How many times have we said, or heard someone say, “I’ve got spring fever”? What does having spring fever mean, anyway? In an effort to gather data *wink* on the matter, I asked a small sample of my own household (N=1). What is spring fever? Not surprisingly, I heard pretty much what I expected to hear. “It’s when you’ve been cooped up in the house all winter and suddenly you want to go outside and start cleaning up the yard, pruning the shrubs (ok, maybe that should’ve been done a few weeks earlier), and you start thinking about that flower garden and what vegetables to grow this year”. Following the long winter, it’s about cleaning out and preparing for things new. There’s a sense of vibrant energy in the air.
The fact is it’s not just that the days are longer, but our bodies have biochemical responses to the increase in light. We begin to produce less melatonin, an agent that impacts the sleep cycle. Moreover, the body produces increases in serotonin, leading to improved mood and increased energy. And any teacher will tell you this, attention spans may wane, thoughts wander, and sometimes we get off task. It’s spring, after all!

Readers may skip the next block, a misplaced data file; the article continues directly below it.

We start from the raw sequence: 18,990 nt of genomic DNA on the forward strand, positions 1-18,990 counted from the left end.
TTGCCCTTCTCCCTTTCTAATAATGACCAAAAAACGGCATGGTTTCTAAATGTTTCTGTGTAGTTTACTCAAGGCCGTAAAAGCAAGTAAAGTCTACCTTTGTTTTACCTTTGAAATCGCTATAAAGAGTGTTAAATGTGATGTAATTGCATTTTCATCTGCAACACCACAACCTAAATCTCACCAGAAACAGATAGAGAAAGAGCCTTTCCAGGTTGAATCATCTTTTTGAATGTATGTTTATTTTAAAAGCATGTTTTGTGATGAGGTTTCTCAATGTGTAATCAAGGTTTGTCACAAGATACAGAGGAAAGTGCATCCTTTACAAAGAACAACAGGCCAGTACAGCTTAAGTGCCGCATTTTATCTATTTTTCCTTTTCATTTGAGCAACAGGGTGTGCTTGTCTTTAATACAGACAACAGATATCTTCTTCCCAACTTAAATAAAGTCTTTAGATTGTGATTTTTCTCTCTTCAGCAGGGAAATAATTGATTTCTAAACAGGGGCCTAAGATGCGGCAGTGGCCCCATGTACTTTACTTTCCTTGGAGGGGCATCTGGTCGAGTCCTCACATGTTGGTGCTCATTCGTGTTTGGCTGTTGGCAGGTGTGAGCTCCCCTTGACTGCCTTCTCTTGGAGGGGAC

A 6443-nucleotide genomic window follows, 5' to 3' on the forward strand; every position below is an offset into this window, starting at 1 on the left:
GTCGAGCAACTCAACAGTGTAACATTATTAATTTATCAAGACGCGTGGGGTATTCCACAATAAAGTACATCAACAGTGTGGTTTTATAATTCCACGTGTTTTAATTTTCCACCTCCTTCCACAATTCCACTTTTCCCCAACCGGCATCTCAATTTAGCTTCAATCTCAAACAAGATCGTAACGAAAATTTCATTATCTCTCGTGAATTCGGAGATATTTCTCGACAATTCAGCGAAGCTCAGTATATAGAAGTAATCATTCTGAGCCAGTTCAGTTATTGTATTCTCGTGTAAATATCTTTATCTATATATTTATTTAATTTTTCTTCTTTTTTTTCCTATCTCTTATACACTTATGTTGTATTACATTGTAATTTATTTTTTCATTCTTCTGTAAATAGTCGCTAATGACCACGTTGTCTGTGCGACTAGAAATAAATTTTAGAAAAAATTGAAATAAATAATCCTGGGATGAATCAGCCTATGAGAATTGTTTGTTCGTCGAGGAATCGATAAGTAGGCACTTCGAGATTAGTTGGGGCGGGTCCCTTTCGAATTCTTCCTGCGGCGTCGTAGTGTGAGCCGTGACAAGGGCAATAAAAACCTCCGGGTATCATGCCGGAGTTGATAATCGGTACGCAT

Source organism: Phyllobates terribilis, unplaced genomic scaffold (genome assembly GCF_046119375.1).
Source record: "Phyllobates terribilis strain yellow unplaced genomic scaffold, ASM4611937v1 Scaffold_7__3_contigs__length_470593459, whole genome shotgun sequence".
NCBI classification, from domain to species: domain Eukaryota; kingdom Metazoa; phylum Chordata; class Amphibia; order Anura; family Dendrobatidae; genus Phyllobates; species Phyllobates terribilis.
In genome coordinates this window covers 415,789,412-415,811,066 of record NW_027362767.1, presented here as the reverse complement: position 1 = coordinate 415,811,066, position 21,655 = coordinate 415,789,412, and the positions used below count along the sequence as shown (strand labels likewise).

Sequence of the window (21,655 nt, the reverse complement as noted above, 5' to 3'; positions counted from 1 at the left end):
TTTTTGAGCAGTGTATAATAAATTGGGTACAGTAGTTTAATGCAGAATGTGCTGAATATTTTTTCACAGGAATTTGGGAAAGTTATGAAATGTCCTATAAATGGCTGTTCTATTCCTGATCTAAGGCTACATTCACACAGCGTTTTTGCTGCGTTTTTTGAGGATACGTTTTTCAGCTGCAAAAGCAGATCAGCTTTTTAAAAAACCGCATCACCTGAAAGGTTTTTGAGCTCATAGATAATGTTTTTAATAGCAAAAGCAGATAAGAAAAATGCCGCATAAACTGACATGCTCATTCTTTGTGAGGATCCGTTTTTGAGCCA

Not everyone experiences the elevated moods of spring that are commonly observed with “spring fever”. Whereas, most people who experience seasonal depression find that their symptoms tend to occur during the winter months, some people have the opposite experience and find their depression to worsen during the spring and summer months.
Depression, regardless of when it occurs, is a treatable condition. There is hope for those who experience symptoms beyond those mood disturbances occurring in everyday life. If you or your loved one is experiencing symptoms of depression, contact Auburn Behavioral Health at (334) 329-7155. Voice mail is checked regularly, 7 days/week. For psychiatric emergencies, call 911 or go to the nearest Emergency Room.
(Sources: DSM 5; Journal of Rational Emotive Cognitive Behavioral Therapy; Canadian Journal of Applied Sciences; European Neuropsychopharmacology; and European Review for Medical and Pharmacological Sciences).